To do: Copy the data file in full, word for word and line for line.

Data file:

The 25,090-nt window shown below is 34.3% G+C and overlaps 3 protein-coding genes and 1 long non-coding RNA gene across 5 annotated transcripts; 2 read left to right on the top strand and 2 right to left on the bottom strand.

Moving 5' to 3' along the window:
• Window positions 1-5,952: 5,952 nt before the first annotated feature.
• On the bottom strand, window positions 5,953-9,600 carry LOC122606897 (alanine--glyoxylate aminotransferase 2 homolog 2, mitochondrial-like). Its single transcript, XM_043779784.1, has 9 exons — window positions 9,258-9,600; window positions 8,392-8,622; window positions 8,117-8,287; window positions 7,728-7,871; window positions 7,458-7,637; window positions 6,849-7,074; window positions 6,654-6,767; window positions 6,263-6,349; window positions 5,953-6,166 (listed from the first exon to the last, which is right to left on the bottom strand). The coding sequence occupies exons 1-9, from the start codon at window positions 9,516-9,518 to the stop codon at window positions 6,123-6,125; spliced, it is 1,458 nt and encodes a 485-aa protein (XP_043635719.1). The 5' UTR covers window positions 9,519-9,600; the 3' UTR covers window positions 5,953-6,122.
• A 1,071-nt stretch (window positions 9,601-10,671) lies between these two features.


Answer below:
The 25,090-nt window shown below is 34.3% G+C and overlaps 3 protein-coding genes and 1 long non-coding RNA gene across 5 annotated transcripts; 2 read left to right on the top strand and 2 right to left on the bottom strand.

Moving 5' to 3' along the window:
• Window positions 1-5,952: 5,952 nt before the first annotated feature.
• On the bottom strand, window positions 5,953-9,600 carry LOC122606897 (alanine--glyoxylate aminotransferase 2 homolog 2, mitochondrial-like). Its single transcript, XM_043779784.1, has 9 exons — window positions 9,258-9,600; window positions 8,392-8,622; window positions 8,117-8,287; window positions 7,728-7,871; window positions 7,458-7,637; window positions 6,849-7,074; window positions 6,654-6,767; window positions 6,263-6,349; window positions 5,953-6,166 (listed from the first exon to the last, which is right to left on the bottom strand). The coding sequence occupies exons 1-9, from the start codon at window positions 9,516-9,518 to the stop codon at window positions 6,123-6,125; spliced, it is 1,458 nt and encodes a 485-aa protein (XP_043635719.1). The 5' UTR covers window positions 9,519-9,600; the 3' UTR covers window positions 5,953-6,122.
• A 1,071-nt stretch (window positions 9,601-10,671) lies between these two features.